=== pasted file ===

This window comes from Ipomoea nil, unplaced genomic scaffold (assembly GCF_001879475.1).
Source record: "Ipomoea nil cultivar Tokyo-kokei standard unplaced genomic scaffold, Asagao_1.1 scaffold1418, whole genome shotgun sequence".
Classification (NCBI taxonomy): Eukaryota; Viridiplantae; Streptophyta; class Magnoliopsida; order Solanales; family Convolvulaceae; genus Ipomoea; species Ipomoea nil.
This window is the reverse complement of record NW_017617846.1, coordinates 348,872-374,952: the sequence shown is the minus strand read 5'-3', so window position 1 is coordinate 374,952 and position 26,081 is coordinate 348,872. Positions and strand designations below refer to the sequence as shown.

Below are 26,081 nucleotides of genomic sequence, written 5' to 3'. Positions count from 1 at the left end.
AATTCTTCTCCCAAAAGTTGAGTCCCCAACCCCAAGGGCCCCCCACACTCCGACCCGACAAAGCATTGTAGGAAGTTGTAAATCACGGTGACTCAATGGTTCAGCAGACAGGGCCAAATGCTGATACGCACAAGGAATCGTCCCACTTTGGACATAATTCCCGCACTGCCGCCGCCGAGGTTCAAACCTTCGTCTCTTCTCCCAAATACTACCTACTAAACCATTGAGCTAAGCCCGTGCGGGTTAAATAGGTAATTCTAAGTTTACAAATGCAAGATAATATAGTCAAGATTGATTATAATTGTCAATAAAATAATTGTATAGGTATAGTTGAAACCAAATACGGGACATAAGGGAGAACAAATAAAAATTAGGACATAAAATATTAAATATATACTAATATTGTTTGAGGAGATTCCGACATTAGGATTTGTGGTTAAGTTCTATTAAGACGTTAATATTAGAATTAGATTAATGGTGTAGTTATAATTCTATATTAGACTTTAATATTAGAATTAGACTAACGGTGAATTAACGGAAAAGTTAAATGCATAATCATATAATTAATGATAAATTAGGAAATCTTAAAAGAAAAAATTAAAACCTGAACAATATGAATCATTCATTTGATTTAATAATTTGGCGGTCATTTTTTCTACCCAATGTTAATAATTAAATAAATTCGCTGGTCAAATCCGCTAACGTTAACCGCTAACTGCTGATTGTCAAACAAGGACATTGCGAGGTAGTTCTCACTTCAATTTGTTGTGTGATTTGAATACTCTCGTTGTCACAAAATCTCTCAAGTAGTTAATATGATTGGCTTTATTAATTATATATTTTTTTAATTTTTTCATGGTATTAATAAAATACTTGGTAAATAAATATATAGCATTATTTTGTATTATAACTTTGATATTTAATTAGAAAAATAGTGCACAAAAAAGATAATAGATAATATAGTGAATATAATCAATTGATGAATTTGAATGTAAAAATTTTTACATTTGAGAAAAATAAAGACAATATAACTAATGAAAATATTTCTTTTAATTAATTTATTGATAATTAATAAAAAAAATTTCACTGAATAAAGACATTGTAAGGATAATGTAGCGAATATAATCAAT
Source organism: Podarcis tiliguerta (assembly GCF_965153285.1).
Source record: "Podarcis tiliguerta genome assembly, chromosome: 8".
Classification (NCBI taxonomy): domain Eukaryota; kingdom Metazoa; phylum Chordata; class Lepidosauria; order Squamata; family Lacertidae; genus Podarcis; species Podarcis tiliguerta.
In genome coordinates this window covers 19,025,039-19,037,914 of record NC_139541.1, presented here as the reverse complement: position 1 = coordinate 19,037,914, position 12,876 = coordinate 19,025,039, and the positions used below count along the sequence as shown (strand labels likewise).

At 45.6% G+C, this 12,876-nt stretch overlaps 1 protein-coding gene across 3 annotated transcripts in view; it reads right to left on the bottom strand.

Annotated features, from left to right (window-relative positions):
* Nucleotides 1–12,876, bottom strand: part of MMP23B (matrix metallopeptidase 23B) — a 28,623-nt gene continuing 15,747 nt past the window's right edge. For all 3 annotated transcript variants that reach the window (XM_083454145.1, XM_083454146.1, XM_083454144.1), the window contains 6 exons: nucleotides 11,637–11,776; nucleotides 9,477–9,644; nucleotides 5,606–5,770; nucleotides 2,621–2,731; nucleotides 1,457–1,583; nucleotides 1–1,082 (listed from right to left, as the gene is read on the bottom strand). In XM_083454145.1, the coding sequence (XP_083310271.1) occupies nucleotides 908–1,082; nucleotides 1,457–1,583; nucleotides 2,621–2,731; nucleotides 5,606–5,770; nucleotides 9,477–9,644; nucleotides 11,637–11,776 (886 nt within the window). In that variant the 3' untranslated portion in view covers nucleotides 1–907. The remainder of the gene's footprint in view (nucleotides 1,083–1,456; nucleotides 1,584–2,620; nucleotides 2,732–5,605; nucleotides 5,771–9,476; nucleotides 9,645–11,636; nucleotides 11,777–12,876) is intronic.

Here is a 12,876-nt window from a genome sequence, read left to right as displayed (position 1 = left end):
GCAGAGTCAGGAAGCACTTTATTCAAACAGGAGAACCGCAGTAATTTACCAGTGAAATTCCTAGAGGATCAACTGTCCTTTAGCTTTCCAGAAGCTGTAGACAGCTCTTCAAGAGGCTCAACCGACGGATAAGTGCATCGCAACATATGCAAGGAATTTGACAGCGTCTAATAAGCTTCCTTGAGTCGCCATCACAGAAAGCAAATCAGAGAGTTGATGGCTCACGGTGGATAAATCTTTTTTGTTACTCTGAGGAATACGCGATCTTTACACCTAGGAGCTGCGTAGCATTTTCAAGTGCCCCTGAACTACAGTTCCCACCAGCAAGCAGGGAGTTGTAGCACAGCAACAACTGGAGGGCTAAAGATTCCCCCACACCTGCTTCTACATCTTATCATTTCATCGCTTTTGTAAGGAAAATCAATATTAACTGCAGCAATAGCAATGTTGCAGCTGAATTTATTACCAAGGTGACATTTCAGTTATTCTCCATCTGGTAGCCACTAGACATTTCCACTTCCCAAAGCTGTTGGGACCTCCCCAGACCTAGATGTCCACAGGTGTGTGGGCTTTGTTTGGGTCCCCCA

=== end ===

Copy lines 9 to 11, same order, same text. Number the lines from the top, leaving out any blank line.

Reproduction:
Classification (NCBI taxonomy): domain Eukaryota; kingdom Metazoa; phylum Chordata; class Lepidosauria; order Squamata; family Lacertidae; genus Podarcis; species Podarcis tiliguerta.
In genome coordinates this window covers 19,025,039-19,037,914 of record NC_139541.1, presented here as the reverse complement: position 1 = coordinate 19,037,914, position 12,876 = coordinate 19,025,039, and the positions used below count along the sequence as shown (strand labels likewise).

At 45.6% G+C, this 12,876-nt stretch overlaps 1 protein-coding gene across 3 annotated transcripts in view; it reads right to left on the bottom strand.